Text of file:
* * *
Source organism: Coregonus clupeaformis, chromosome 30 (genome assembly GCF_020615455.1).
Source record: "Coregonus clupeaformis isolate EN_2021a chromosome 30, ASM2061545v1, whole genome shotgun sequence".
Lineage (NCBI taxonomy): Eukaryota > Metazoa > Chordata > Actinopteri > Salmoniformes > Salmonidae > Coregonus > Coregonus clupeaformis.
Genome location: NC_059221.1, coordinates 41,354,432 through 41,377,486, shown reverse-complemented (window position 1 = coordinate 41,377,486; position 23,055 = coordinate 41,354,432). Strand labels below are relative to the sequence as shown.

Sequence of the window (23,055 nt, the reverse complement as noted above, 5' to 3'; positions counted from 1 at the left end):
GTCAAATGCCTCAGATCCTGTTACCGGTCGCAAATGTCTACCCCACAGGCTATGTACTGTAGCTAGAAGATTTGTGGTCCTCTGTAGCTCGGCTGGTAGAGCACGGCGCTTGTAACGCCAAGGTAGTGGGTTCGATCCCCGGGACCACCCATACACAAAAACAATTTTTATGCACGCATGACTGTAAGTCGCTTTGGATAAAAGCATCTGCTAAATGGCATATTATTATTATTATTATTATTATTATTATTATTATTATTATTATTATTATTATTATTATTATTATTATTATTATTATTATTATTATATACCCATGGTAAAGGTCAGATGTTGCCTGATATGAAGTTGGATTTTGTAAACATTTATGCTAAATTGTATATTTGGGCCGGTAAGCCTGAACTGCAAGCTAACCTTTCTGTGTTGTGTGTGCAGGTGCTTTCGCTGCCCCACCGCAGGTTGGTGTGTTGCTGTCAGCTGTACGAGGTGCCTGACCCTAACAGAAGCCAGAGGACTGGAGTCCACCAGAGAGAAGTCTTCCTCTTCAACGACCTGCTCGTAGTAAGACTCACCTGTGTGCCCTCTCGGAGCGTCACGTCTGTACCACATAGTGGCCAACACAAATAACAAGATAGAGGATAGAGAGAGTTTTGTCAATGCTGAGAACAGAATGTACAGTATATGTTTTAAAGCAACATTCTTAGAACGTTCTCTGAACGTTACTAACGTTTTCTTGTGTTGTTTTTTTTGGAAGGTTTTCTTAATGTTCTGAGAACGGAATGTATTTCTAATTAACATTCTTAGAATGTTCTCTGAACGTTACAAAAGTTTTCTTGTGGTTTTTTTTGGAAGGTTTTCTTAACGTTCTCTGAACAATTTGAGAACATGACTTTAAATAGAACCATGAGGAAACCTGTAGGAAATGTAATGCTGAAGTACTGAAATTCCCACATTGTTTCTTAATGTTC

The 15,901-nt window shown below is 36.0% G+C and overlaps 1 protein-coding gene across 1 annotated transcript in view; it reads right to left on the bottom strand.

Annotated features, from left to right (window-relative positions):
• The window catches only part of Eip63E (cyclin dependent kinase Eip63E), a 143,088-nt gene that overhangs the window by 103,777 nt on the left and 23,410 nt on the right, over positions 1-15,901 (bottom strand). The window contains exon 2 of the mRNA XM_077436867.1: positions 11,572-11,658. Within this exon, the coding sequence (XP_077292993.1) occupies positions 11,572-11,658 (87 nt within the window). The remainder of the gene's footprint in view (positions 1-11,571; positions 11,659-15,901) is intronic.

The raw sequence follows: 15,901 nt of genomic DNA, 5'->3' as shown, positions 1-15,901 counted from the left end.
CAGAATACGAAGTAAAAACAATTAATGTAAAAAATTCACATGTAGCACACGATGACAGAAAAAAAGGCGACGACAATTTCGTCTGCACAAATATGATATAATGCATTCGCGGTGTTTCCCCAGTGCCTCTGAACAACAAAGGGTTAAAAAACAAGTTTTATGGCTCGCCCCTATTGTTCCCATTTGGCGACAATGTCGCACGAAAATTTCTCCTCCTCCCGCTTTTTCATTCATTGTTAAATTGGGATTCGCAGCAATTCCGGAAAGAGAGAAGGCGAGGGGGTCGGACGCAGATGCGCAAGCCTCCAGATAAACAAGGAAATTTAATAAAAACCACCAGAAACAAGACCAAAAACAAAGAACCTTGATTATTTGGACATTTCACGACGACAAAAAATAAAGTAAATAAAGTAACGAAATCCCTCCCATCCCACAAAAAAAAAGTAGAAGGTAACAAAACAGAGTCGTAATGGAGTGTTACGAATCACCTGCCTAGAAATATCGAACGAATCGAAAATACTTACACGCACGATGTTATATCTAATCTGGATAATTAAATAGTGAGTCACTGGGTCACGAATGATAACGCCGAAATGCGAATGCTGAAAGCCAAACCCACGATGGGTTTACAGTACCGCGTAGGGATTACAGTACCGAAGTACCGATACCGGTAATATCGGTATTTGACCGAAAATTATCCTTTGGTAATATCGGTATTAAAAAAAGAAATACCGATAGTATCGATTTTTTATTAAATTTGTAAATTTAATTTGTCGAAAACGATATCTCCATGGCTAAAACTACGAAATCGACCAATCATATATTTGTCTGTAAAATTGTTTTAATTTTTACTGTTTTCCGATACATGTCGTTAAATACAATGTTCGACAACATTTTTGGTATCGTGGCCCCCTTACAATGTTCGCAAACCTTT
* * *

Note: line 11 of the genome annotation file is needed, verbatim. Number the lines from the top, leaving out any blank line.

CAGAATACGAAGTAAAAACAATTAATGTAAAAAATTCACATGTAGCACACGATGACAGAAAAAAAGGCGACGACAATTTCGTCTGCACAAATATGATATAATGCATTCGCGGTGTTTCCCCAGTGCCTCTGAACAACAAAGGGTTAAAAAACAAGTTTTATGGCTCGCCCCTATTGTTCCCATTTGGCGACAATGTCGCACGAAAATTTCTCCTCCTCCCGCTTTTTCATTCATTGTTAAATTGGGATTCGCAGCAATTCCGGAAAGAGAGAAGGCGAGGGGGTCGGACGCAGATGCGCAAGCCTCCAGATAAACAAGGAAATTTAATAAAAACCACCAGAAACAAGACCAAAAACAAAGAACCTTGATTATTTGGACATTTCACGACGACAAAAAATAAAGTAAATAAAGTAACGAAATCCCTCCCATCCCACAAAAAAAAAGTAGAAGGTAACAAAACAGAGTCGTAATGGAGTGTTACGAATCACCTGCCTAGAAATATCGAACGAATCGAAAATACTTACACGCACGATGTTATATCTAATCTGGATAATTAAATAGTGAGTCACTGGGTCACGAATGATAACGCCGAAATGCGAATGCTGAAAGCCAAACCCACGATGGGTTTACAGTACCGCGTAGGGATTACAGTACCGAAGTACCGATACCGGTAATATCGGTATTTGACCGAAAATTATCCTTTGGTAATATCGGTATTAAAAAAAGAAATACCGATAGTATCGATTTTTTATTAAATTTGTAAATTTAATTTGTCGAAAACGATATCTCCATGGCTAAAACTACGAAATCGACCAATCATATATTTGTCTGTAAAATTGTTTTAATTTTTACTGTTTTCCGATACATGTCGTTAAATACAATGTTCGACAACATTTTTGGTATCGTGGCCCCCTTACAATGTTCGCAAACCTTT